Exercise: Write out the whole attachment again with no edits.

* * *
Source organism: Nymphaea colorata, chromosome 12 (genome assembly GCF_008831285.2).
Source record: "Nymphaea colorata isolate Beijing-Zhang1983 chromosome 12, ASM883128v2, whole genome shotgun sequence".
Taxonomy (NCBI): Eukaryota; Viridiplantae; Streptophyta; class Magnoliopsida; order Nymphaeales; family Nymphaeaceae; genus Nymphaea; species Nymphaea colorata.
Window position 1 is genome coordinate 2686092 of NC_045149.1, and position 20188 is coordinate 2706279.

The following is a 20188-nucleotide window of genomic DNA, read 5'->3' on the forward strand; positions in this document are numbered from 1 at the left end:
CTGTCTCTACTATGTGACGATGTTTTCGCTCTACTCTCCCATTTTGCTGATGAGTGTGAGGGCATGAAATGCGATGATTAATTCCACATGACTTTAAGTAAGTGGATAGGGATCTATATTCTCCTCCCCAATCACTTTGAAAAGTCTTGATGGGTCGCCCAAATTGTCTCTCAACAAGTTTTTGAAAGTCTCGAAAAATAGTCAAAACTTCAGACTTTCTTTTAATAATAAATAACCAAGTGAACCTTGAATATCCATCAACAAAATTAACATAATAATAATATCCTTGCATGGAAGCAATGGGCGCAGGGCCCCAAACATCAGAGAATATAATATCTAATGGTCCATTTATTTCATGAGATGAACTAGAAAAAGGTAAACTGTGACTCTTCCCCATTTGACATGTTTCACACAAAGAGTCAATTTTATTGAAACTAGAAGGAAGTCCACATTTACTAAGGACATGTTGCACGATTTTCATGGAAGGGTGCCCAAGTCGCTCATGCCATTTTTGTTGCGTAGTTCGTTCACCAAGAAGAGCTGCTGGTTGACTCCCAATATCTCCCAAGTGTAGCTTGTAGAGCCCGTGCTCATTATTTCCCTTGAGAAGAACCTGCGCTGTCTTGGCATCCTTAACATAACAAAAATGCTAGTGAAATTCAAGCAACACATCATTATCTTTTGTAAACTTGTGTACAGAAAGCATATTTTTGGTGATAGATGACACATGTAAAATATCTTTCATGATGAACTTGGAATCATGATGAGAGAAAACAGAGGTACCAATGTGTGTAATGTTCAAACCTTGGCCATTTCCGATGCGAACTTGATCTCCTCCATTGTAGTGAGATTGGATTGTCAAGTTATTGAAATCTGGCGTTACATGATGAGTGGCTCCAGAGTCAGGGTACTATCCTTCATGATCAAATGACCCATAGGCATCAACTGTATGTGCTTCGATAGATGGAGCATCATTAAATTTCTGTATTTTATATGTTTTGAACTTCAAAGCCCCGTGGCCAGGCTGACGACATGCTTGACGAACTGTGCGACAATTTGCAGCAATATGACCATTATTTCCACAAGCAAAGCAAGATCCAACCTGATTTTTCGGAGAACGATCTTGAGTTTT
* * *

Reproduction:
Source organism: Nymphaea colorata, chromosome 12 (genome assembly GCF_008831285.2).
Source record: "Nymphaea colorata isolate Beijing-Zhang1983 chromosome 12, ASM883128v2, whole genome shotgun sequence".
Taxonomy (NCBI): Eukaryota; Viridiplantae; Streptophyta; class Magnoliopsida; order Nymphaeales; family Nymphaeaceae; genus Nymphaea; species Nymphaea colorata.
Window position 1 is genome coordinate 2686092 of NC_045149.1, and position 20188 is coordinate 2706279.

The following is a 20188-nucleotide window of genomic DNA, read 5'->3' on the forward strand; positions in this document are numbered from 1 at the left end:
CTGTCTCTACTATGTGACGATGTTTTCGCTCTACTCTCCCATTTTGCTGATGAGTGTGAGGGCATGAAATGCGATGATTAATTCCACATGACTTTAAGTAAGTGGATAGGGATCTATATTCTCCTCCCCAATCACTTTGAAAAGTCTTGATGGGTCGCCCAAATTGTCTCTCAACAAGTTTTTGAAAGTCTCGAAAAATAGTCAAAACTTCAGACTTTCTTTTAATAATAAATAACCAAGTGAACCTTGAATATCCATCAACAAAATTAACATAATAATAATATCCTTGCATGGAAGCAATGGGCGCAGGGCCCCAAACATCAGAGAATATAATATCTAATGGTCCATTTATTTCATGAGATGAACTAGAAAAAGGTAAACTGTGACTCTTCCCCATTTGACATGTTTCACACAAAGAGTCAATTTTATTGAAACTAGAAGGAAGTCCACATTTACTAAGGACATGTTGCACGATTTTCATGGAAGGGTGCCCAAGTCGCTCATGCCATTTTTGTTGCGTAGTTCGTTCACCAAGAAGAGCTGCTGGTTGACTCCCAATATCTCCCAAGTGTAGCTTGTAGAGCCCGTGCTCATTATTTCCCTTGAGAAGAACCTGCGCTGTCTTGGCATCCTTAACATAACAAAAATGCTAGTGAAATTCAAGCAACACATCATTATCTTTTGTAAACTTGTGTACAGAAAGCATATTTTTGGTGATAGATGACACATGTAAAATATCTTTCATGATGAACTTGGAATCATGATGAGAGAAAACAGAGGTACCAATGTGTGTAATGTTCAAACCTTGGCCATTTCCGATGCGAACTTGATCTCCTCCATTGTAGTGAGATTGGATTGTCAAGTTATTGAAATCTGGCGTTACATGATGAGTGGCTCCAGAGTCAGGGTACTATCCTTCATGATCAAATGACCCATAGGCATCAACTGTATGTGCTTCGATAGATGGAGCATCATTAAATTTCTGTATTTTATATGTTTTGAACTTCAAAGCCCCGTGGCCAGGCTGACGACATGCTTGACGAACTGTGCGACAATTTGCAGCAATATGACCATTATTTCCACAAGCAAAGCAAGATCCAACCTGATTTTTCGGAGAACGATCTTGAGTTTT